Christopher Mtikila, the Applicant in this
reference, has come to this Court under Article 30 of the Treaty for the
Establishment of the East African Community (the Treaty) and is seeking the
enforcement of and, therefore, the compliance by the two Respondents of
Articles 48 (1) (a) and 50 (1) of the Treaty. The Respondents are: the
Attorney General of the United Republic of Tanzania (1st Respondent), and
the Secretary General of the East African Community (2nd Respondent).
 The Applicant’s case is that one of the organs of the East African
Community (the Community) established under Article 9 of the Treaty is the
East African Legislative Assembly (the Legislative Assembly) which comprises
twenty-seven elected Members and five ex officio Members according to
Article 48 (1) of the Treaty. Article 50 (1) of the Treaty provides that
each Partner State elects nine members to the Legislative Assembly.
 Sometime in 2001 the National Assembly of the United Republic of
Tanzania (hereinafter referred to as the National Assembly) elected nine
persons to the Legislative Assembly two of whom were Dr. Harrison Mwakyembe
and Mrs. Beatrice Shelukindo. In 2005 these two ran for and were elected
Members of Parliament of the National Assembly and, pursuant to Article 51
(3) (c), they were required to vacate their seats in the Legislative
Assembly. They did that.
 The National Assembly held by-elections, as it were, in March 2006, and
elected Dr. Norman Sigalla and Mrs. Hulda Stanley Kibacha, to fill the two
Tanzanian vacancies in the Legislative Assembly. However, in October, 2006,
the National Assembly held a General Election, so to speak, and elected nine
persons whose names have been submitted to take up the Tanzanian seats in
the second Legislative Assembly since the re-birth of the Community.
Dr.Sigalla and Mrs. Kibacha were unsuccessful contenders in that election.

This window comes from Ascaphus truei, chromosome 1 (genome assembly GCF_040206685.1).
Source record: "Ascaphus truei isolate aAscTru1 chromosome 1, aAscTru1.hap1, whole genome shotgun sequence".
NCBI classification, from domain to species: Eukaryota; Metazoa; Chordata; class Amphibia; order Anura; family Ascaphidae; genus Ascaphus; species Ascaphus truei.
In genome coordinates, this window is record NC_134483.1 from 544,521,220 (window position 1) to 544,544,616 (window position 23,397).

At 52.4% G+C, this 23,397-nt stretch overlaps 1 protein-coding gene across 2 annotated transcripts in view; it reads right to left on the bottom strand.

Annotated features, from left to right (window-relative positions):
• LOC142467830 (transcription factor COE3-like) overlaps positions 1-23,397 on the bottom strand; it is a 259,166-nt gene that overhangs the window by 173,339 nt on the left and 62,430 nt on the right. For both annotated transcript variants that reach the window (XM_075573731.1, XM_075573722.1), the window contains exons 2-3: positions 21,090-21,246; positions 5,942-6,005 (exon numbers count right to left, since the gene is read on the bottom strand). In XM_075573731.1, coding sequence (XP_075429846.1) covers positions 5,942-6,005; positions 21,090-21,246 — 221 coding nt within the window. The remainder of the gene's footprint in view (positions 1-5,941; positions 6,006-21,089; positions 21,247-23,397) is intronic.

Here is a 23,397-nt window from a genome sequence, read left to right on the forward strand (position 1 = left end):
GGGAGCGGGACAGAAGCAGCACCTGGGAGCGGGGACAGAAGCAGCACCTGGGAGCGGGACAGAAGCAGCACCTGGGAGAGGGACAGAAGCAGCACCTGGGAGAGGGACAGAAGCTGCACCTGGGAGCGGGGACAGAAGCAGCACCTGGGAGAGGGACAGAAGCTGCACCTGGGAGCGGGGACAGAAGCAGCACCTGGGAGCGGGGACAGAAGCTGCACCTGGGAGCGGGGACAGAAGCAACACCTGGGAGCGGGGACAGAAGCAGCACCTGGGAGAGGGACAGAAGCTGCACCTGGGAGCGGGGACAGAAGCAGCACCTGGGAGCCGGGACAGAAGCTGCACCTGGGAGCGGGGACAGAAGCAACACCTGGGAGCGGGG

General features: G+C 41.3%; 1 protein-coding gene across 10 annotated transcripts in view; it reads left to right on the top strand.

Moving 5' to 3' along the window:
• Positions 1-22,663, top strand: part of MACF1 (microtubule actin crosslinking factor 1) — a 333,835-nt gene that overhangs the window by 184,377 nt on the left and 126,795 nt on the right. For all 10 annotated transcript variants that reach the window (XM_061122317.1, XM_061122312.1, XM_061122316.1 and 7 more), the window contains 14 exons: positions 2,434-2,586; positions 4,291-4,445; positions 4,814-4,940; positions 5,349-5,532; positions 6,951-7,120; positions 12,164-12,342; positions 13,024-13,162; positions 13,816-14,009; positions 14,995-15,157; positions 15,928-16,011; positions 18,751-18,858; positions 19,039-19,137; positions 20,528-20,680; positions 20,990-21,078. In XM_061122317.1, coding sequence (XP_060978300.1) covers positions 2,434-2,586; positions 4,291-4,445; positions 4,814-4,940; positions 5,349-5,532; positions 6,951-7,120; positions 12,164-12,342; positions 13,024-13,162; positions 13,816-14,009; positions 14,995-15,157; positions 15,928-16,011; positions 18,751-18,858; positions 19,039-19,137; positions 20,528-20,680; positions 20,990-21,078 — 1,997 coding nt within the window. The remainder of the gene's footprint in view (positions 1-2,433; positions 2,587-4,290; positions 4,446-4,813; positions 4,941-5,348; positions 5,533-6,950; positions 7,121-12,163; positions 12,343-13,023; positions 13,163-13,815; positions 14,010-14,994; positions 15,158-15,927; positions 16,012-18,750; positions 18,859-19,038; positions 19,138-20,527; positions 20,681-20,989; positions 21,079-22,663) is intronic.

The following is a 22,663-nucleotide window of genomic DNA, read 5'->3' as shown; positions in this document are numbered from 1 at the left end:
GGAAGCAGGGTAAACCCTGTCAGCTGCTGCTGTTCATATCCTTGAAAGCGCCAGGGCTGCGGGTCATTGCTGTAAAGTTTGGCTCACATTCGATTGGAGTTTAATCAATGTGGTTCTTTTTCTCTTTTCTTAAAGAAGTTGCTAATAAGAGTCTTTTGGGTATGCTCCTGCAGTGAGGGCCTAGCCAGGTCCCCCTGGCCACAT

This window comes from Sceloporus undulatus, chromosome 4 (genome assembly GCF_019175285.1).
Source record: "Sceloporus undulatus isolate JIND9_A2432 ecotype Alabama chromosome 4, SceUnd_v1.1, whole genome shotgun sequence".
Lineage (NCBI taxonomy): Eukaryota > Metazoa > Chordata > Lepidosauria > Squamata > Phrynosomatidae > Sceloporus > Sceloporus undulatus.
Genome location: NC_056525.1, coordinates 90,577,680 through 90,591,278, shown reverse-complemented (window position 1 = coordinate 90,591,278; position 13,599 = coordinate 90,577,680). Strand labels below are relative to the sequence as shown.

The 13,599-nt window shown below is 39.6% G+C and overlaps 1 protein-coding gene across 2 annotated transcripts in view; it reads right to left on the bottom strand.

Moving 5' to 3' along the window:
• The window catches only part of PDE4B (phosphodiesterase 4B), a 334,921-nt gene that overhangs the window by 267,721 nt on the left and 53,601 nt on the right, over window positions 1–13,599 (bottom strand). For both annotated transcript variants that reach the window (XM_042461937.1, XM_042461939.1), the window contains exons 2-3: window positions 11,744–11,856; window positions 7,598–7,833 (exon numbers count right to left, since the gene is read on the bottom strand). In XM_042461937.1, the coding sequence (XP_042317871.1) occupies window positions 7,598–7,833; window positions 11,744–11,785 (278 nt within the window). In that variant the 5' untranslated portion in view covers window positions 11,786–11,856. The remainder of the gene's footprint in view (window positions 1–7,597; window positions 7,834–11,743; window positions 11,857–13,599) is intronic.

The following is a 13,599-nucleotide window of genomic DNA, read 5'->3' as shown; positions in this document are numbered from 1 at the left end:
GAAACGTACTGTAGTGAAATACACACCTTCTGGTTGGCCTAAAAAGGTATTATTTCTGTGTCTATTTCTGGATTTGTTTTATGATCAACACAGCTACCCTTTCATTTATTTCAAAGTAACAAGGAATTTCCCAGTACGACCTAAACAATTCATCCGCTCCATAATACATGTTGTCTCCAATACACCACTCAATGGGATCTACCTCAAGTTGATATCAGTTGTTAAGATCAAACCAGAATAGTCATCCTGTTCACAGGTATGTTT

The Applicant argues that Article 51 (1) of the Treaty prescribes the
tenure of every Member of the Legislative Assembly to be five years. So, he
contends that the tenure of Dr. Sigalla and Mrs. Kibacha has not ended and,
therefore, in October, 2006, the National Assembly ought to have elected
only seven new Members to the Legislative Assembly. Since nine persons were
elected, the Applicant argues, the total number of Members of the
Legislative Assembly from Tanzania is eleven and that is contrary to Article
 The Applicant has two prayers, to wit:
“(a) An order that the elections of a total of 9 persons to be members of
the Assembly conducted by the National Assembly of Tanzania in October,
2006, as averred in paragraph 4 (e) hereinabove while the tenure of the 2
members elected as per paragraph 4 (c) above had not ended, was, and is, a
nullity and without validity; (b) An order prohibiting the East African
Community Assembly to administer oaths/affirmations of the 9 persons elected
by the National Assembly of Tanzania in October, 2006, as averred in
paragraph 4 (e) above.”
 Paragraphs 2 and 3 of 1st Respondent’s response to the reference aver:
“(2) That the Reference is misconceived and bad in law for it offends the
express provisions of Article 52 of the Treaty of the East African
(3) That the Petitioner does not enjoy any Locus standi in this reference.”
 The 2nd Respondent has also submitted that the Applicant has no locus
standi, that is, the Applicant does not have a legal right to come to Court.
Paragraph 12 of the 2nd Respondent’s response contends:
 FURTHERMORE THAT the Applicant has no locus standi in the matter of
elections of Tanzania’s
 Members to the East African Legislative Assembly; to that extent
Applicant’s pleadings disclose no unlawful act on the part of the East
African Community and no infringement of the Treaty within the meaning of
Article 30 of the Treaty.
 The nine persons elected in October, 2006, applied for and were granted
leave to appear as Interveners in opposition to the application. In their
notice of motion filed under Article 40 of the Treaty and Rules 17 and 35 of